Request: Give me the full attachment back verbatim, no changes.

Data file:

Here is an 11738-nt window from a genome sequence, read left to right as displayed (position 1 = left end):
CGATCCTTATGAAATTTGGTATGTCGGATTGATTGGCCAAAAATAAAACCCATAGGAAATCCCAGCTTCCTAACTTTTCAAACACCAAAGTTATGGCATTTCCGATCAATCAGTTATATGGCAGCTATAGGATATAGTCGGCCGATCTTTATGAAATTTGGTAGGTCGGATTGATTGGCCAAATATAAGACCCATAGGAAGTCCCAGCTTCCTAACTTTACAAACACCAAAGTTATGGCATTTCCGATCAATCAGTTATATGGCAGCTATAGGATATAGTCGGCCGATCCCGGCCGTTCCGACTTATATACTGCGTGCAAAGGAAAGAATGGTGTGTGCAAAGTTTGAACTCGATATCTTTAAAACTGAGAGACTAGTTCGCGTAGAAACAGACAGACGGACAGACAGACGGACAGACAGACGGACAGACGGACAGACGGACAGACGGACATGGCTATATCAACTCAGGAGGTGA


Here is an 11738-nt window from a genome sequence, read left to right as displayed (position 1 = left end):
CGATCCTTATGAAATTTGGTATGTCGGATTGATTGGCCAAAAATAAAACCCATAGGAAATCCCAGCTTCCTAACTTTTCAAACACCAAAGTTATGGCATTTCCGATCAATCAGTTATATGGCAGCTATAGGATATAGTCGGCCGATCTTTATGAAATTTGGTAGGTCGGATTGATTGGCCAAATATAAGACCCATAGGAAGTCCCAGCTTCCTAACTTTACAAACACCAAAGTTATGGCATTTCCGATCAATCAGTTATATGGCAGCTATAGGATATAGTCGGCCGATCCCGGCCGTTCCGACTTATATACTGCGTGCAAAGGAAAGAATGGTGTGTGCAAAGTTTGAACTCGATATCTTTAAAACTGAGAGACTAGTTCGCGTAGAAACAGACAGACGGACAGACAGACGGACAGACAGACGGACAGACGGACAGACGGACAGACGGACATGGCTATATCAACTCAGGAGGTGA